Chalino Sanchez was a migrant worker who became a underground singer of narcocorridos — ballads about drug smugglers – until his murder, which is still unsolved. Then he became a legend.
Two traveling salesmen plied their wares in a sweltering small town. The next day they were hanging from the town’s bandstand lynched by a mob, a thousand strong.
Hailed as a cult classic, True Tales From Another Mexico takes us to a colony of drag queens — jotos — preparing for Mexico’s oldest gay beauty contest.
We see how a bunch of humble rancheros invented the Michoacana popsicle, and a business model that poor people used to grow rich.
We follow a Oaxacan Indian basketball team in Los Angeles as its coach fights to restore the purity of his sport, besmirched in America.
Aristeo Prado was a gunfighter and robber — a valiente trying to escape his past — when he was ambushed on a noontime street and died going for his gun.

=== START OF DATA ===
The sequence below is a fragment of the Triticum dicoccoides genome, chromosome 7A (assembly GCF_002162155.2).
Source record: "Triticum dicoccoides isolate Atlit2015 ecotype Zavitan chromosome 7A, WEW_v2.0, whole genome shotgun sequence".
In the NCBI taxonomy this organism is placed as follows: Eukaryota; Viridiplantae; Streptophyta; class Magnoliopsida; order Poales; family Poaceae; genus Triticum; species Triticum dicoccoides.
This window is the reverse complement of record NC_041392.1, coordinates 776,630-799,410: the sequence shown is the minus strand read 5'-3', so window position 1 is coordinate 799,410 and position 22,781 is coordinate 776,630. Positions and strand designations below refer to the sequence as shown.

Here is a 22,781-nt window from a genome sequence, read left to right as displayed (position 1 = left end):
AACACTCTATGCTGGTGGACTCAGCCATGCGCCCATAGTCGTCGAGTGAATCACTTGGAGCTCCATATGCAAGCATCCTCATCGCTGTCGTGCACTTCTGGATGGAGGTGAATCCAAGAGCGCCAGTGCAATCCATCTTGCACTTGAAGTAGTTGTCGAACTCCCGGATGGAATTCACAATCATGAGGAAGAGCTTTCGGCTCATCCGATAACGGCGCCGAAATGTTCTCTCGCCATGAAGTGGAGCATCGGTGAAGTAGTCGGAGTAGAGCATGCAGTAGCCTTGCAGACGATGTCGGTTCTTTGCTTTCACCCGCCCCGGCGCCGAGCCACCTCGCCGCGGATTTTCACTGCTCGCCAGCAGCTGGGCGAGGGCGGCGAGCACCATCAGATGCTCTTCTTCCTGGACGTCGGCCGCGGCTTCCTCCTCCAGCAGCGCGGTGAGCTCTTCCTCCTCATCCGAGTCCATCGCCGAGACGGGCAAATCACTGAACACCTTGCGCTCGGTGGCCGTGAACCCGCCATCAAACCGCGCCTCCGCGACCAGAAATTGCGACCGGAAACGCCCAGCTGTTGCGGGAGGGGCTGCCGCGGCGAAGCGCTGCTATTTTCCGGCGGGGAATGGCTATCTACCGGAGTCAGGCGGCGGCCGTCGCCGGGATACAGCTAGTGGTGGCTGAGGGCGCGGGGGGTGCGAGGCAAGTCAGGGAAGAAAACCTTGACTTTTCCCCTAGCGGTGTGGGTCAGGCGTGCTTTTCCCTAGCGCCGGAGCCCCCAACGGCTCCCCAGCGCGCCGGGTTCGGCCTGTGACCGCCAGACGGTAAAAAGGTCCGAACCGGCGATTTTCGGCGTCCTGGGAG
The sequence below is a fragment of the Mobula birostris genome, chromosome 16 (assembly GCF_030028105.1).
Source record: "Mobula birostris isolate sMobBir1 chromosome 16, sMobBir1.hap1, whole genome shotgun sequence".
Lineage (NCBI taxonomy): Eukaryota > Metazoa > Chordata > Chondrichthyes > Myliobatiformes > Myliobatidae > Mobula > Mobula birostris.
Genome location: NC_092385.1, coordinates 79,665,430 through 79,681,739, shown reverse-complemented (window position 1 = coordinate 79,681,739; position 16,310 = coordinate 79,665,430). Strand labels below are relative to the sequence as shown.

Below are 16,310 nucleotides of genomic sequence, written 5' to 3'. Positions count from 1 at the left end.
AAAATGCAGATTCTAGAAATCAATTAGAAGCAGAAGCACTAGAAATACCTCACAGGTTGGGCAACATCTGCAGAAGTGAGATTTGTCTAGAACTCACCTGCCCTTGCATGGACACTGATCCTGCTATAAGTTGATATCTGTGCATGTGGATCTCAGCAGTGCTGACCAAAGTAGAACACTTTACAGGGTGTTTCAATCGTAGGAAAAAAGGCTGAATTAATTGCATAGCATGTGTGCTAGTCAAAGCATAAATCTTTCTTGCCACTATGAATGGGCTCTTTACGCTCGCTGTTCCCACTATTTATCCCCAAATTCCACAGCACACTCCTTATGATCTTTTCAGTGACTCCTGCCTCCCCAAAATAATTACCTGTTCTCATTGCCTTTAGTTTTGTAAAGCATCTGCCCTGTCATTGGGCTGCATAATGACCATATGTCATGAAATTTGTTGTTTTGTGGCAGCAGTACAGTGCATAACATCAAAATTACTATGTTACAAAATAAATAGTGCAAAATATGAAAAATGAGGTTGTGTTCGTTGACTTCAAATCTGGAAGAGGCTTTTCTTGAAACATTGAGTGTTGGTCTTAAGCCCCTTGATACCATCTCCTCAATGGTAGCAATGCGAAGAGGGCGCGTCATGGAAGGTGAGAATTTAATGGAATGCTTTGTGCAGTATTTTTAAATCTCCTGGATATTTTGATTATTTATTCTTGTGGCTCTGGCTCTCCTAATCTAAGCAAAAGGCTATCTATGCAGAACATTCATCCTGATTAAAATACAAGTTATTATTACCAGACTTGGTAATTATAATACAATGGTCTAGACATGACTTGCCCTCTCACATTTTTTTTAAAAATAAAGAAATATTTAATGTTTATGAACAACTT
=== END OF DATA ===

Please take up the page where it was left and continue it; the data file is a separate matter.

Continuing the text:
Telenovelas, once a propaganda vehicle of Mexico’s one-party state, flourished with political change and touched topics — corruption, drug trafficking and poverty — that once were prohibited.
In Nueva Jerusalen, a theocratic village run by an excommunicated Catholic priest, residents receive voting instructions from the Virgin of Guadalupe.
We enter the Bronx – the rude boys in the PRI wing of Mexico’s Congress — as they struggle with the meaning of rebellion.
Some of these stories are strange and exotic. More often, though, they are from mainstream though ignored parts of Mexican life.
True Tales from Another Mexico are the stories of people whose stories never get told.
“… a tireless reporter, fascinated by the stories that lie behind an ephemeral headline in the Mexican press.”
“The most original American reporter on Mexico and the border out there.”
SF Chronicle Book Review
“Sometimes, the narrative takes unbelievable turns, yet the author has met each of his subjects, and, while his text is by necessity anecdotal, his is a refreshing treatment of a country in which everything has been penetrated by the ruling party. He recounts stories of men who dress as women, of the narcotraficantes, and of the chamber of deputies’ section called The Bronx, where misbehaving is both common and a specialty.”
Here’s what Gustavo Arellano had to say about the book on NPR’s All Things Considered.